The hotel industry has been substantially reshaping its operations with an increasing emphasis on sustainability. This commitment is showcased in methods including the use of energy efficient lighting, water purification systems, and stringent waste management protocols, alongside the implementation of eco-friendly building designs that encompass renewable energy sources and green rooftps. The industry has been motivated by the emerging creation of eco-certification programs and ‘green’ labelling which leads to attracting an expanding demographic of environmentally aware travellers.
A critical step in the move towards more ecofriendly practices has been the industry’s move from single use to reusable toiletry containers. The transition has involved replacing miniature, disposable toiletry bottles with refillable dispensers, significantly reducing plastic waste while also presenting a financial benefit to operational cost reductions. There has also been a growing trend among hotels to source toiletries from suppliers who are also committed to sustainability and ethical practice – favouring products that are organic, cruelty free, and made from recycled and / or biodegradable materials.
For our housekeepers, the eco-movement has also significantly impacted their practices with many hotels now prioritising the use of eco-friendly cleaning products. These products, often made from natural ingredients, are designed to minimise environmental harm, reducing the release of harmful chemicals into the environment during use and disposal. Not only is this of huge benefit to reducing the carbon footprint of the establishments, but it has also been a big move towards the safety and overall health and wellbeing of our team, and hotel guests.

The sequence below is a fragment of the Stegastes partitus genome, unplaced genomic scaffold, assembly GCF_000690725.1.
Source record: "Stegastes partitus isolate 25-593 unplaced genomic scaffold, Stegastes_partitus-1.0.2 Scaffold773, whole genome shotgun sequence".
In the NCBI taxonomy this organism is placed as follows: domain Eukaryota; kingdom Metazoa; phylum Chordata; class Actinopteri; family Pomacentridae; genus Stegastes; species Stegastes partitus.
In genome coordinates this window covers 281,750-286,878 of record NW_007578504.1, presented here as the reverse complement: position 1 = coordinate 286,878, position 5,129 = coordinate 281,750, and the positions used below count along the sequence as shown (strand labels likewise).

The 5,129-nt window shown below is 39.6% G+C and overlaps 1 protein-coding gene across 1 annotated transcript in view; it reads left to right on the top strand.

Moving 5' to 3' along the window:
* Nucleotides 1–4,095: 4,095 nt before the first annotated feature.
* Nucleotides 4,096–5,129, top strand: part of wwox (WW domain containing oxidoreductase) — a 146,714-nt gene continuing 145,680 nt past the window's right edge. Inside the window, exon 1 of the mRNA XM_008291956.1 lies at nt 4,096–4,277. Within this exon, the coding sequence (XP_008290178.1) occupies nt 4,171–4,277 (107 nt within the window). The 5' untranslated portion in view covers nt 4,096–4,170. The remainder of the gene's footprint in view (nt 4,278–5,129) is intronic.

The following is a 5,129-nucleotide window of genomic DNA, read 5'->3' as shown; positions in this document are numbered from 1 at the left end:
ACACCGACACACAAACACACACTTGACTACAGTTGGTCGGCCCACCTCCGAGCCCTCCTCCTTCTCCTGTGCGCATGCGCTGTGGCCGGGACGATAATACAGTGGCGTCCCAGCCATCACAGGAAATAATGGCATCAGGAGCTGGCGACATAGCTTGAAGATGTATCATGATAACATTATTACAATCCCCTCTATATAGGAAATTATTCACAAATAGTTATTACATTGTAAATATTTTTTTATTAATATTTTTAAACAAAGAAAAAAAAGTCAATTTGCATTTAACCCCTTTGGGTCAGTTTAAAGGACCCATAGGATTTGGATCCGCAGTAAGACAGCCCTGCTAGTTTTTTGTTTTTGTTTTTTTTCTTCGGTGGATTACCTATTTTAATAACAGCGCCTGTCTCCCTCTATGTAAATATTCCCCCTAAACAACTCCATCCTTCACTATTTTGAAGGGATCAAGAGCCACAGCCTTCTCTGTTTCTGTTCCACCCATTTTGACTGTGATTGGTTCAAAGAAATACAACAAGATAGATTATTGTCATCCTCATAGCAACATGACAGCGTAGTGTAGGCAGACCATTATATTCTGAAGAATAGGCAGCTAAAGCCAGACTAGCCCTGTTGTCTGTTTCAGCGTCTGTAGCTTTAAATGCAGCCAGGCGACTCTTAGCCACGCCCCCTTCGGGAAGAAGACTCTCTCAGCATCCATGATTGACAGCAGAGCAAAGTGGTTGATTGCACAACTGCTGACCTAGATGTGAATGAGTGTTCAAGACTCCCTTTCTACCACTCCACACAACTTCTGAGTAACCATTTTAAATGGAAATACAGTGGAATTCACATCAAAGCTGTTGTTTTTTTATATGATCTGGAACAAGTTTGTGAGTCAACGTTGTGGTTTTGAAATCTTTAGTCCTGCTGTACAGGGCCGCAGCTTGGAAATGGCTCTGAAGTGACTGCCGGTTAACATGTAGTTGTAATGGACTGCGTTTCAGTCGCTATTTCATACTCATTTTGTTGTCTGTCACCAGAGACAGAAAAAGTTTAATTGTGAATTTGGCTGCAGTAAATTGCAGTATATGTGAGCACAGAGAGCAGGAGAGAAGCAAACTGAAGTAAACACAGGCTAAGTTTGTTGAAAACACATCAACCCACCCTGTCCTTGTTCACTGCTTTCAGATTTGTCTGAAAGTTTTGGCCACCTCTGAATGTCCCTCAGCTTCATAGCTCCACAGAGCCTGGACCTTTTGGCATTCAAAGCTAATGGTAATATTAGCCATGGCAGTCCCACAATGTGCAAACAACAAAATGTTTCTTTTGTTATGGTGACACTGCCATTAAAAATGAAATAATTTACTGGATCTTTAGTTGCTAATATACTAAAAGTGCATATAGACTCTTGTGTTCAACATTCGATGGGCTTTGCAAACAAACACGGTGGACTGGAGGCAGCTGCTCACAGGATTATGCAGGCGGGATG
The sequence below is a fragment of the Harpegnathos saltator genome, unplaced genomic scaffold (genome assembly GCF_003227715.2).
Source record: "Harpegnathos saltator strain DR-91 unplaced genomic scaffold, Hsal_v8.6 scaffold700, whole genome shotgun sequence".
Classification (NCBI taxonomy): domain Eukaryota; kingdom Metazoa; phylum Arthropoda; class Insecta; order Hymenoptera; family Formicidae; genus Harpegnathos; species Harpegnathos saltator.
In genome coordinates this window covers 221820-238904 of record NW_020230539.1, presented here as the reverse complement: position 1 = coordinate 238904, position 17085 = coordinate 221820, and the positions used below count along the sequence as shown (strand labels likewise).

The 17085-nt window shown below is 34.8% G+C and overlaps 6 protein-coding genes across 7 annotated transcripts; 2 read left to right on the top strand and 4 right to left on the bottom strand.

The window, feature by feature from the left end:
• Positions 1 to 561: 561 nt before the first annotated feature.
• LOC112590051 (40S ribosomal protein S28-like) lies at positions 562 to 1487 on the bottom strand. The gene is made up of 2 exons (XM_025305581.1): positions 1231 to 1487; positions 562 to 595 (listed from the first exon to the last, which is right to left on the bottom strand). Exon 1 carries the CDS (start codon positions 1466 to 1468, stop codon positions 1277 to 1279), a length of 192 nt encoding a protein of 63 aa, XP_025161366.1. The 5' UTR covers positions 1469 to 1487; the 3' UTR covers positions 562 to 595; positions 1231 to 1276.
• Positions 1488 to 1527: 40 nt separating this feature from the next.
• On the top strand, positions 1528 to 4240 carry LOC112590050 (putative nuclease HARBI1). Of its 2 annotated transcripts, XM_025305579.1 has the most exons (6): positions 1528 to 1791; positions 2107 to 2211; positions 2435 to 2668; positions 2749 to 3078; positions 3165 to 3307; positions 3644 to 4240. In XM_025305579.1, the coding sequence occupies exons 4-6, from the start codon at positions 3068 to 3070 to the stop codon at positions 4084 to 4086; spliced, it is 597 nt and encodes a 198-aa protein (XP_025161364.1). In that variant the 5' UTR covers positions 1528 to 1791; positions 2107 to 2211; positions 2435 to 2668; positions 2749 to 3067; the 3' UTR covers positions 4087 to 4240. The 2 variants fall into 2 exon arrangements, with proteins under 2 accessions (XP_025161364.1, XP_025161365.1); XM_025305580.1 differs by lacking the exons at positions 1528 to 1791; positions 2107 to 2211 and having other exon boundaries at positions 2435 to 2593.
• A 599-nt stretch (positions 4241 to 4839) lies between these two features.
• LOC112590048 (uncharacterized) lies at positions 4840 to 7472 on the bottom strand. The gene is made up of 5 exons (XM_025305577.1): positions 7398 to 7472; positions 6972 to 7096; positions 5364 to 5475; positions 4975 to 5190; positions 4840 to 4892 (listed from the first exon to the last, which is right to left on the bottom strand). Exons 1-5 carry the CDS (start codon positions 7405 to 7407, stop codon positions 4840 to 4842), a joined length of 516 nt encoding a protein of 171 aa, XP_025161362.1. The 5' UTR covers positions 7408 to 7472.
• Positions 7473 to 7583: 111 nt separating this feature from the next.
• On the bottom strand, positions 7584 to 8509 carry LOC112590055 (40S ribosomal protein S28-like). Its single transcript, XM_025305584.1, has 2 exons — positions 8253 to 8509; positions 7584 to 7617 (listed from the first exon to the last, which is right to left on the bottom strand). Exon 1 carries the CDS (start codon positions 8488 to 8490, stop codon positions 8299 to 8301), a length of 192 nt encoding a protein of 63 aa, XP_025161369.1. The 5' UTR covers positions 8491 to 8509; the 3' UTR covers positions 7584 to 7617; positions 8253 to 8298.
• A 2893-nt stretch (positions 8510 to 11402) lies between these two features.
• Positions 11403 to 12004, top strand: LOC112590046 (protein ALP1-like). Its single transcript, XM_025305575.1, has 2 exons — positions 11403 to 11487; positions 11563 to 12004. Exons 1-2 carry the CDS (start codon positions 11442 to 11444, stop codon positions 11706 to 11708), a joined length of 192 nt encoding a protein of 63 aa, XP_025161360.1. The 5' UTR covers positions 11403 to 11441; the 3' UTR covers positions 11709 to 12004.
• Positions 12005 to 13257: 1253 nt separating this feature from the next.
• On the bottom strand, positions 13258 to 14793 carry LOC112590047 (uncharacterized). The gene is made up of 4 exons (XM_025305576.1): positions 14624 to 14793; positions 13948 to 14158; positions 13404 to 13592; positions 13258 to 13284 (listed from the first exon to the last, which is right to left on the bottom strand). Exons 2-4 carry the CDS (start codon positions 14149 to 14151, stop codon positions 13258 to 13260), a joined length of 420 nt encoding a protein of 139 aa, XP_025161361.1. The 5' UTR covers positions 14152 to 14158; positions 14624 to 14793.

Doing it for the ‘Gram
Social media, in particular Instagram, has changed the way hotels operate as they pivot towards catering for an increasingly tech-savvy customer base. Previously, hotels relied on predominantly traditional marketing and advertising methods and word of mouth to attract guests and repeat clientele. Now, however, they leverage social media’s visually driven platforms to showcase their amenities, service offerings, and unique selling propositions. High quality images and videos of picturesque locations, luxurious rooms, and impeccable services help to entice potential guests. Additionally, user generated content, such as guest photos, reviews, and influencer partnerships, serve as powerful endorsement tools. Social media and the ability to direct message has helped to streamline communication, enabling hotels to respond promptly to queries and provide personalised service. Ultimately, social media and the rise of the influencer has transformed hotels into dynamic, customer centric entities, operating in real-time and constantly adapting to evolving customer demands.
While the benefits of marketing and customer engagement are numerous, it inadvertently brings with it some challenges, particularly for hospitality staff. In the pursuit of maintaining and Instagram and TikTok worthy image, the pressure on staff has increased exponentially.
We continue to navigate through waves of change, driven by technology and evolving consumer behaviour. As we move forward, these trends will no doubt continue to shape the industry, challenging the traditional norms and pacing the way to a more dynamic, customer centric and technologically advanced hospitality landscape. It’s an exciting time for the industry and who knows what innovative developments lie on the horizon and how these will continue to impact the hospitality industry and the ahs hospitality team.